Consider this scenario:
- A question, X, is asked.
- An expert reads the question and checks it is not a duplicate.
- The expert writes a good answer, A.
- That answer really is good; it receives up-votes.
- Another expert realises that question X is actually a duplicate of canonical question Y. She votes to close X as a duplicate of Y.
- The community agrees, and X is closed as a duplicate.
- The expert who wrote answer A agrees. If she has known they were duplicates she would have answered Y rather than _X. She wants her answer A to be an answer of canonical question Y rather than of duplicate X. That way the canonical question will benefit from their good answer, and she makes the Internet a better place™.
At present, the expert who wrote answer A has no means for doing this. Merging of any kind is for moderators only. As far as I can see, merges almost never happen. Probably because moderators have more important things to do, and because of fear of messing up questions that are not quite duplicates.
The writer of answer A can not simply copy the text of her answer from X to Y. It seems that SE automatically detects copies; a moderator will delete the new copy (this has happened to me). If she copies the text and then deletes the original, so there is only one copy live, in an attempt to prevent a moderator intervening, she will lose the deserved reputation she earned on the original: a disincentive to do The Right Thing. We want gamification to encourage good behaviours, not discourage them.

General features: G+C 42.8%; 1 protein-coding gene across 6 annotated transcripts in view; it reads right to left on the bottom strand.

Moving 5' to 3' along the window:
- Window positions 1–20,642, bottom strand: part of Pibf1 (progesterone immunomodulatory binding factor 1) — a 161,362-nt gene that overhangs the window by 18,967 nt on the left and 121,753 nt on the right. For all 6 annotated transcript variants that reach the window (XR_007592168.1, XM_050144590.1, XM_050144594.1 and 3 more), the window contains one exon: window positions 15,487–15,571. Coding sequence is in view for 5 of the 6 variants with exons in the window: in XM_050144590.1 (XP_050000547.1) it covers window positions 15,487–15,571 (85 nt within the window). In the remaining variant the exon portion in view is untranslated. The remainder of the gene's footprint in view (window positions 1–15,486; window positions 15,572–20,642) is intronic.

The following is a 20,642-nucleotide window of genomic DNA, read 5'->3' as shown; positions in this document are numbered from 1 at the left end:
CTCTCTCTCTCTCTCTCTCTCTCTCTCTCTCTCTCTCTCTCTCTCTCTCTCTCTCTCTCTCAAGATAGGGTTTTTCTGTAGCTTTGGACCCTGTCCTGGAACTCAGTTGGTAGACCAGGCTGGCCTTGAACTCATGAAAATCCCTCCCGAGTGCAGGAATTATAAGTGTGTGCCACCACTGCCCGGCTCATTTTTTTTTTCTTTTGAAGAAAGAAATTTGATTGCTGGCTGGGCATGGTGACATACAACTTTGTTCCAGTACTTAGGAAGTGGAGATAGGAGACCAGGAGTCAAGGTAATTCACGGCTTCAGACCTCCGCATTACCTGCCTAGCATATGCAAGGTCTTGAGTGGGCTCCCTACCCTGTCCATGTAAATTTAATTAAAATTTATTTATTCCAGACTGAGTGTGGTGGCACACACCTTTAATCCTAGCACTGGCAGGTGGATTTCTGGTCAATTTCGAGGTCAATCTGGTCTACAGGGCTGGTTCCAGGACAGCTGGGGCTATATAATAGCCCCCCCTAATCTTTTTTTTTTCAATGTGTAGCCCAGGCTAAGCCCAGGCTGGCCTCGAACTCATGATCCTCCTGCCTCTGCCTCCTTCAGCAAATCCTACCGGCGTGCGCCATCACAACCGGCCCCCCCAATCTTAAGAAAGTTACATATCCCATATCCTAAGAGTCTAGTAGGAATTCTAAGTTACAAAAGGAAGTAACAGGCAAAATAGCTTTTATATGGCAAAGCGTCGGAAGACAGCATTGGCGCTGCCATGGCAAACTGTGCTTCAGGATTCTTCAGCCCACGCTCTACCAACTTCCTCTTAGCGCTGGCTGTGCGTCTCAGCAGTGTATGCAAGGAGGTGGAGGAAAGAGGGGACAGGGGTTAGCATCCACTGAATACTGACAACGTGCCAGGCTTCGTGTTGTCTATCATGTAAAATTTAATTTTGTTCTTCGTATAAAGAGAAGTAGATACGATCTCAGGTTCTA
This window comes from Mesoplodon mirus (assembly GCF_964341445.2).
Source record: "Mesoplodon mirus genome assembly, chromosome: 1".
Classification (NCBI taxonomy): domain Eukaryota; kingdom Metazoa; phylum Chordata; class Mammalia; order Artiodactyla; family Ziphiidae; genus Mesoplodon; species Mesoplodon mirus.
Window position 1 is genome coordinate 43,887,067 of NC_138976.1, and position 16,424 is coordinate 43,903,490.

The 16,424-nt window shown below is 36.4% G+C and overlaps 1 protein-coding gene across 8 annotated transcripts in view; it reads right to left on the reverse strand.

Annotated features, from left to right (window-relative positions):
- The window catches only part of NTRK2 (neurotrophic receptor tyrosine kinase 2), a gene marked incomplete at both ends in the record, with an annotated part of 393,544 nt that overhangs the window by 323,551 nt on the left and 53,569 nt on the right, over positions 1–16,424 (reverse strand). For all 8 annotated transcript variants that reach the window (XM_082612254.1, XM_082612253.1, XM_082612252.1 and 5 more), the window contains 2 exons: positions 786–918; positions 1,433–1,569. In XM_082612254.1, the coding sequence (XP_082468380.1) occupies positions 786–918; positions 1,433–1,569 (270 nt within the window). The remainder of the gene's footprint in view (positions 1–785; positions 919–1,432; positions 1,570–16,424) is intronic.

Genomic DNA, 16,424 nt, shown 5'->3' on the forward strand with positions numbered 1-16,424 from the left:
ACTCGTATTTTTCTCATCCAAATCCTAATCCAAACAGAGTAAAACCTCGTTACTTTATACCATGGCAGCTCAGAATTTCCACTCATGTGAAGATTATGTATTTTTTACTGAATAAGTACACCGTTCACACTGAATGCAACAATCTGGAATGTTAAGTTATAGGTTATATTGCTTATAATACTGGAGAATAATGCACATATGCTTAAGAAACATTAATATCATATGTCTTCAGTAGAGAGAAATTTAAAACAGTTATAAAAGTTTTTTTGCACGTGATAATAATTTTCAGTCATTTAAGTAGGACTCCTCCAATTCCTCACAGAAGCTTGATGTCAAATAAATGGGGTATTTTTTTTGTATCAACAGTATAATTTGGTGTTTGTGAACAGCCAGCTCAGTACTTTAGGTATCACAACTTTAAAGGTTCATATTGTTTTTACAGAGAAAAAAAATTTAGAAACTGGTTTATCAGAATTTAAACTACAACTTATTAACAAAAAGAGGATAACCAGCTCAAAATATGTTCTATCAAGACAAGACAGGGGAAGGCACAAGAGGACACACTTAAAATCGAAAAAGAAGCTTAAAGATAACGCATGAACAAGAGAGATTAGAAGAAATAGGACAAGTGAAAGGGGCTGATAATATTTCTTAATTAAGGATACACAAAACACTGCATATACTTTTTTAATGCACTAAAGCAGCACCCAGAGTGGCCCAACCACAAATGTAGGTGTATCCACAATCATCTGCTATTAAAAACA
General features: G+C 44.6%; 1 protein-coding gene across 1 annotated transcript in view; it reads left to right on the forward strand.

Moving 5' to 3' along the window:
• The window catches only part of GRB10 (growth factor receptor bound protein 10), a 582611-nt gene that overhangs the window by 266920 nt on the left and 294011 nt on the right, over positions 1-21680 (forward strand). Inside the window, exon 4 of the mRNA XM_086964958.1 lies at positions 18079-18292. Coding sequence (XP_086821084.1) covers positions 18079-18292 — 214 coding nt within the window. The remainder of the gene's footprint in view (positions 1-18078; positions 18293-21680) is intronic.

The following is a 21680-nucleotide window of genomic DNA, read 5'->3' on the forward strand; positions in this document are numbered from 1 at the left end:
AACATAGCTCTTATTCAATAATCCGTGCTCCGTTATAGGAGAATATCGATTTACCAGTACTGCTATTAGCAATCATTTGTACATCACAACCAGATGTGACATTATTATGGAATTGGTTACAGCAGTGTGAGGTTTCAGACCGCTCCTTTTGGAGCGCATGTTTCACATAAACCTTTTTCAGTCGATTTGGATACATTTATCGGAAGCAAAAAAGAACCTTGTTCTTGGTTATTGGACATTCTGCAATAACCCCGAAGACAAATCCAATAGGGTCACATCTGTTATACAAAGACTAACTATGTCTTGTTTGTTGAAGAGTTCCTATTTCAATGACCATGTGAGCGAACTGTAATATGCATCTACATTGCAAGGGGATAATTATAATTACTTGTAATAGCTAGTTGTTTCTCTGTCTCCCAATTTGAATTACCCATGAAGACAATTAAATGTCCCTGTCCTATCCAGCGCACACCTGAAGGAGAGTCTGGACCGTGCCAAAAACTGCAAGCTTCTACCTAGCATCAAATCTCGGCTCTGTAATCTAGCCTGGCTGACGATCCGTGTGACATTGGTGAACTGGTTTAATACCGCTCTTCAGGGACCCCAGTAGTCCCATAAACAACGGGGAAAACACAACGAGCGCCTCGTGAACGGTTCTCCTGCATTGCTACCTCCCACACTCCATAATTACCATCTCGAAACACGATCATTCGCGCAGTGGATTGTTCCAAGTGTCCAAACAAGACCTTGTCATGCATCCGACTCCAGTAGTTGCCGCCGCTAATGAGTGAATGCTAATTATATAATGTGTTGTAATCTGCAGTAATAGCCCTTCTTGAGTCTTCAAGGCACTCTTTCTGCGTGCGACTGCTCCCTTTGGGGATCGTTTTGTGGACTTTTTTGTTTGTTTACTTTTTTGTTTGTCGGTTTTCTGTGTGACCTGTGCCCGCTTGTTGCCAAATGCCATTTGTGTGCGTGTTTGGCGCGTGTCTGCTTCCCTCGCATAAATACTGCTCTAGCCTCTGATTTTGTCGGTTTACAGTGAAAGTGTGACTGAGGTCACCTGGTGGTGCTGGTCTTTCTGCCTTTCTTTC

I propose that when a question is closed as a duplicate of another (canonical) question, each answerer of the duplicate question has the option to move their answer from the duplicate to the canonical question. This move in effect deletes their answer on the duplicate. However, unlike a copy-then-delete, votes on the answer move too.
The only tricky part of this is how to deal with an answer that has been selected as the accepted answer. The simplest solution is that the moved question looses its status as the accepted answer, and the answerer looses 15 reputation. Another option is that the question looses its status as the accepted answer, and the question receives 2 up-votes as compensation, giving a net gain of 5 reputation.